Polyurethane female condom
|Birth control type||Barrier|
|Failure rates (first year)|
|User reminders||To avoid risk of incorrect use, read the instructions carefully prior to use.|
|Advantages and disadvantages|
|Benefits||No external drugs or clinic visits required|
A female condom (also known as a femidom) is a device that is used during sexual intercourse as a barrier contraceptive and to reduce the risk of sexually transmitted infections (STIs—such as gonorrhea, syphilis, and HIV) and unintended pregnancy. Invented by Danish MD Lasse Hessel, it is worn internally by the female partner and provides a physical barrier to prevent exposure to ejaculated semen or other body fluids. Female condoms can be used by the receptive partner during anal sex.
The female condom is a thin, soft, loose-fitting sheath with a flexible ring at each end. They typically come in various sizes. For most vaginas, a moderately sized condom is adequate; women who have recently given birth should try a large first. The inner ring at the closed end of the sheath is used to insert the condom inside the vagina and to hold it in place during intercourse. The rolled outer ring at the open end of the sheath remains outside the vagina and covers part of the external genitalia.
Versions and materials 
The FC1 female condom was first made from polyurethane. The second generation female condom is called the FC2 and is made from synthetic nitrile. (this material change was announced in September 2005, and full transition of the product line to FC2 was done by October 2009 ). The newer nitrile condoms are less likely to make potentially distracting crinkling noises. FC2 was developed to take the place of FC1, providing the same safety and efficacy during use, but at a lower cost. It is hoped the nitrile condoms will also allow for significant reductions in female condom pricing. FC2 is manufactured by The Female Health Company. The World Health Organization (WHO) has cleared FC2 for purchase by U.N. agencies and the UNFPA (a U.N. agency) has incorporated the female condom into national programming. They are sold under many brand names, including Reality, Femidom, Dominique, Femy, Myfemy, Protectiv and Care.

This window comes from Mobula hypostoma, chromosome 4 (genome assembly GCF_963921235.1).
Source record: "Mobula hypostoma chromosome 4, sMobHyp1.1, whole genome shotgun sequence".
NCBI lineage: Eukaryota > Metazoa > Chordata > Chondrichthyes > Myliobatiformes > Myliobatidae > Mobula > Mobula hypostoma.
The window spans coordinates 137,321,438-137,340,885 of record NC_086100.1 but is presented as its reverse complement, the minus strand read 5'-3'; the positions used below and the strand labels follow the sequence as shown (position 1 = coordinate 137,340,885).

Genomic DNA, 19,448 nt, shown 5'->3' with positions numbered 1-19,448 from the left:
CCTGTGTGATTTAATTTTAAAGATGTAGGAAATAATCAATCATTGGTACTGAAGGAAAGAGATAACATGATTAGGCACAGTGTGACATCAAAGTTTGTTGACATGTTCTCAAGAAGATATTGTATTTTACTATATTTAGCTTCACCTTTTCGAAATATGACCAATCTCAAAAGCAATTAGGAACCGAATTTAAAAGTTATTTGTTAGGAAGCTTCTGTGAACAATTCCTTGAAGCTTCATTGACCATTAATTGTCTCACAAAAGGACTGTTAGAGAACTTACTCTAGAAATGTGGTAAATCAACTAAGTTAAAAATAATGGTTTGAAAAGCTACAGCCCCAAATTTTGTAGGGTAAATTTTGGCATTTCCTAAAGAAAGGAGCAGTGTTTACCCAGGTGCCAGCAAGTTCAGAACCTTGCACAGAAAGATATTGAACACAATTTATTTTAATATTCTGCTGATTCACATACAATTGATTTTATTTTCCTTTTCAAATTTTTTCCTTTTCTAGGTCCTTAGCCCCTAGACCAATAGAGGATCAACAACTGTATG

A recent version of the female condom is made from natural latex, the same material used in male condoms. This condom does not make the noises some experience with plastic condoms. This type of female condom is manufactured by Medtech Products Ltd, India. It is sold under various brand names, including Reddy, V Amour, L'amour, VA WOW Feminine condom, and Sutra. One more clinical trial is required before it can be considered for FDA approval in the United States.
The global health nonprofit Program for Appropriate Technology in Health (PATH) has also developed a female condom tailored for use in developing countries. The Woman's Condom is manufactured by Shanghai Dahua Medical Apparatus in China and is currently undergoing clinical trials.
Costs and "reuse" of the original FC and FC2 
The per unit price of female condoms is higher than male condoms but there is some evidence to suggest that polyurethane female condoms can be washed, disinfected, and reused.
Re-using the polyurethane female condom is not considered as safe as using a new one, however the WHO says, "Batches of new, unused female condoms were subjected to seven cycles of disinfection, washing, drying and re-lubrication, reflecting the steps and procedures in the draft protocol, but at considerably higher concentrations of bleach and for longer durations. All female condom batches met the manufacturing quality assessment specifications for structural integrity after the test cycles. ... Disinfection, washing, drying, re-lubrication and reuse of the device were not associated with penile discharge, symptomatic vaginal irritation or adverse colposcopic findings in study volunteers." A presentation at the 1998 International AIDS conference concluded that "washing, drying and re-lubricating the female condom up to ten times does not significantly alter the structural integrity of the device. Further microbiological and virological tests are required before re-use of the female condom can be recommended."
Research suggests that the FC2 female condoms are a cost-effective method of HIV prevention even at low levels of use. The data shows that the cost-effectiveness would increase significantly at higher levels of use. A study conducted in 2005 by Dr. David Holtgrave, Chair of the Department of Health, Behavior and Society at Johns Hopkins University's Bloomberg School of Public Health, examined the projected public health impact that the FC2 female condom would have at different levels of use in two developing countries: South Africa and Brazil. The study concluded that FC2 use would generate significant cost savings at all levels of implementation by preventing thousands of HIV infections and saving millions of dollars in health care costs. There is some evidence to suggest that the effectiveness of female condoms in preventing transmission of HIV may be similar to that of male condoms.